By Lisa Nault
Combine “Inception” with superheros and a small acid trip and you get the newest Marvel movie, “Doctor Strange.” The film entered theaters this weekend, and naturally Marvel fans ran to get the best seats. “Doctor Strange” was visually spectacular but it can be disorienting with an engaging yet predicatble plot. Fans will not be disappointed.
The story follows Benedict Cumberbatch as Dr. Stephen Strange, an incredible neurosurgeon who gets into an accident and can no longer work with his hands. On the path to find a medicine or a cure for his ailment, Strange discovers a group of sorcerers who have the ability to move between realities and worlds. They protect the Earth, but Strange is more concerned that they might be able to fix his hands, and so he begins to learn their ways.
The biggest take away from the film was the amount of visual effects and art design required to create numerous worlds and the ability to bend reality. The amount of dedication and effort that went into the movie from all of the effects companies used is clear to viewers.
Dozens of artists worked hard and spent countless hours creating intense scenes frame by frame. Whenever “Doctor Strange” had the characters enter other worlds or the reality of Earth was being manipulated, people were amazed by how complex the scenes were.
Despite sharing similar traits to “Inception,” like how the buildings move and turn sideways/upside down, it was still cool to see again. When you are sitting in the theater after the film is done and waiting for the post- credits- scene read those end credits; they will reveal the scale a project of this size requires of artists.
To capture the mystic nature of the characters that connects them to these worlds, the actors learned a dance style, known as finger tutting to portray the act of spell casting. For those who do not know what finger tutting is, this dance is an intricate series of movements using a person’s hands and/or fingers.
There are many YouTubers who post videos about finger tutting that are worth checking out, because it is fascinating to watch. Whoever was the creative decision-making behind “Doctor Strange” in regards to how the characters spell cast was a genius for picking finger tutting.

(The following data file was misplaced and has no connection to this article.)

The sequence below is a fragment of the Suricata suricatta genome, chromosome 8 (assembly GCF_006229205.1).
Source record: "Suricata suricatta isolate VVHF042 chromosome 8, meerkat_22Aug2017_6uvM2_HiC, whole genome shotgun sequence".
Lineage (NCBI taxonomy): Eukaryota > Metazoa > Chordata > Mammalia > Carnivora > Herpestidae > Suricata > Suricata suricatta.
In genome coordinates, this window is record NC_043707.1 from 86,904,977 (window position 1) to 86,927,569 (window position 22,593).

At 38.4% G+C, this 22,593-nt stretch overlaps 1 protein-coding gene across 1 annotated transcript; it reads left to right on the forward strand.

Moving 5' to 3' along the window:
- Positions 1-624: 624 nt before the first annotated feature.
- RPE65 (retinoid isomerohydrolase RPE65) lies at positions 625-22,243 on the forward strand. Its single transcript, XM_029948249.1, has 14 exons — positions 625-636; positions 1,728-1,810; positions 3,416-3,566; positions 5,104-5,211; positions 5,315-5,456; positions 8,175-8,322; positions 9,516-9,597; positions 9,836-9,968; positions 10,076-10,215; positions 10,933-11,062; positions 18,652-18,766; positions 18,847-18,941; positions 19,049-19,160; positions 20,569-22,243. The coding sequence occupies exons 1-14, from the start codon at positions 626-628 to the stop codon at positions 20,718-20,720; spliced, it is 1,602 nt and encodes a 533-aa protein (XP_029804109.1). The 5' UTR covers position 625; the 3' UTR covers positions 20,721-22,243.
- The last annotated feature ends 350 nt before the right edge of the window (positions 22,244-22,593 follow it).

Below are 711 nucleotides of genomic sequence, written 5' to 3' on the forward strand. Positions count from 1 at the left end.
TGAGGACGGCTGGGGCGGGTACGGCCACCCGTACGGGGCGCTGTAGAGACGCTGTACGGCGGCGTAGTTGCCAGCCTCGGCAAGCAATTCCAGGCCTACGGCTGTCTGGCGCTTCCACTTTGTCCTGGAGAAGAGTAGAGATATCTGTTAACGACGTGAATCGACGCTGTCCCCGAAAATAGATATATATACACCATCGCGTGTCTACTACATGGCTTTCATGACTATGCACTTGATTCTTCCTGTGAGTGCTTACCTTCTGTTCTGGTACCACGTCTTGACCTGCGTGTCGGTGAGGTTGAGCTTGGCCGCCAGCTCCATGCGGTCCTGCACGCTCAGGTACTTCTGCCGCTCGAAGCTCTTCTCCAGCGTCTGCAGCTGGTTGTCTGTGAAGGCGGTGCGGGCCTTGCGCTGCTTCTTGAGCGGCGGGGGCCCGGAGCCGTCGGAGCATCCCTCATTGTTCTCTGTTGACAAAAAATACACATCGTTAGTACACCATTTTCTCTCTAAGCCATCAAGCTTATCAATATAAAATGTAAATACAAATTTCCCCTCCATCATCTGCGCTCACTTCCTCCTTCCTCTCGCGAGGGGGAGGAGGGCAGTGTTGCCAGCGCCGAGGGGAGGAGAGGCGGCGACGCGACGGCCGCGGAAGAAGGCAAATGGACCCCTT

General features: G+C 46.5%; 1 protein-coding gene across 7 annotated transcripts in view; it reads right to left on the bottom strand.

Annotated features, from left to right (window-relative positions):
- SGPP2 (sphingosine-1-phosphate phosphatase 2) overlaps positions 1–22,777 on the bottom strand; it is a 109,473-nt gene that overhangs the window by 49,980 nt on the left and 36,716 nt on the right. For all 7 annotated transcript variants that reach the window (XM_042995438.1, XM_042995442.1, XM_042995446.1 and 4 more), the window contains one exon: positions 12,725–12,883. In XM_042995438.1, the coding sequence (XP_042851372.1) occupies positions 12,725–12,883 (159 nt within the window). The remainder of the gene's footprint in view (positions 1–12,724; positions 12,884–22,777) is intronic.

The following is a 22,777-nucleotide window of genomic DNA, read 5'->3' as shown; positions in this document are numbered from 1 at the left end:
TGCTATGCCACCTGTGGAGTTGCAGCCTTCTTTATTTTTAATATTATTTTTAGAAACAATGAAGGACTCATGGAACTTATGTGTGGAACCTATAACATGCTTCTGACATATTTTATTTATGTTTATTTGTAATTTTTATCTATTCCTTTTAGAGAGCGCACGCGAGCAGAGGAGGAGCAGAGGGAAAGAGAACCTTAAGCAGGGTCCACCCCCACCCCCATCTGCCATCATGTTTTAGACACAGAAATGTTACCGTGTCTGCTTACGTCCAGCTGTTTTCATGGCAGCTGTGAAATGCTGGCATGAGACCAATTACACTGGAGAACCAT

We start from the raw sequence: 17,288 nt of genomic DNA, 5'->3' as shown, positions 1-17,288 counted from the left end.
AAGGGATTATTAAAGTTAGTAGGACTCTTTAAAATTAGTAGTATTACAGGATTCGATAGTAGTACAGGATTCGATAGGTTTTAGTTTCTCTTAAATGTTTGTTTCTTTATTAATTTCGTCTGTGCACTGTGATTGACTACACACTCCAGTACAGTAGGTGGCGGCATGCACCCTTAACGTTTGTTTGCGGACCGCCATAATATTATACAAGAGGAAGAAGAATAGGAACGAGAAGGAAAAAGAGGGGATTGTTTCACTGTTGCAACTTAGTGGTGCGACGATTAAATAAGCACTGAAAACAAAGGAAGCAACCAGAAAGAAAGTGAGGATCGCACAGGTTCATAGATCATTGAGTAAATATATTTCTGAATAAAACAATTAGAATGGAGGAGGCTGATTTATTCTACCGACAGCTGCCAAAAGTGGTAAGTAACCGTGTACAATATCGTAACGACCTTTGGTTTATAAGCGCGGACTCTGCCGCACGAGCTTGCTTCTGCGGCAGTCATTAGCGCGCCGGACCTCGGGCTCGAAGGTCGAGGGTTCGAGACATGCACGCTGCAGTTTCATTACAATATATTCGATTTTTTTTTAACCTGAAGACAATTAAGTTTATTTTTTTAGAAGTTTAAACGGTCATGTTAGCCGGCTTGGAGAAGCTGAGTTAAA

There are several famous actors who play the main characters in “Doctor Strange,” including Benedict Cumberbatch, Tilda Swinton, Chiwetel Ejiofor, Rachel McAdams, and Mads Mikkelsen. Ejiofor plays Mordo, a sorcerer who first meets Strange and introduces him to the mystic arts. He plays a kind hearted yet naive man who does not question his mentor’s words. Honestly, his character was intriguing, but he did not get as much screen time as he could have. It would have been beneficial to have more scene between Mordo and Strange that did not involve exposition.
By providing more screen time for Mordo, his character development would have been more impactful and less sudden. Ejiofor is a talented actor but had little to work with, so his performance, while fine, is forgettable. The next “Dr. Strange” film will allow the character to interact differently with his environment and other people, so Ejiofor will likely shine then.
Swinton, on the other hand, makes an impression on audiences, but her acting falls flatter than usual. She plays a character known as The Ancient One, the leader of the group of sorcerers. Her design is striking; for example, Swinton dresses in a highly saturated gold cloak that immediately catches the eye.
There was controversy revolving around her playing a character who, in the comics, is an Asian man. Whitewashing is a huge problem in the film industry that needs to be fixed. Swinton did well portraying a peaceful, wise mentor, but she could not quite capture the duality of the character. This character has been alive for hundreds of years and has dealt with internal conflicts as much as she has dealt with exterior ones. Swinton just did not capture the more human and flawed side of the character.
Mads Mikkelsen was a cliche villain and did not bring much to the film except an intimidating presence. Rachel McAdams played one of the only normal humans in the film who had no supernatural powers. She was a likeable character who was sassy, considerate, and realistic, as she responded to situations like normal humans.
She had the perfect amount of screen time in which viewers got to relate to her, but not too much that she would disrupt the flow of the main story.
Cumberbatch was perfect as Stephen Strange. He was narcissistic, brilliant, and arrogant, but then developed into a narcissistic, brilliant, arrogant, and selfless leader. Strange never hides the fact that he is concerned about his own well-being: in fact, this trait motivates him the majority of the movie. His sassy attitude was endearing and he was a likeable hero.
The plot had nothing inherently wrong with it, and by far the best moment was the climactic confrontation with the villain from a different world. But the plot was predictable, which was unfortunate since so many of the “big surprises” were not shocking at all.
If viewers are looking for a unique film that stands out among the rest, this one may disappoint. If that does not bother audience members then the other aspects of the film are quite enjoyable. “Doctor Strange” is worth seeing in theaters if the chance arises.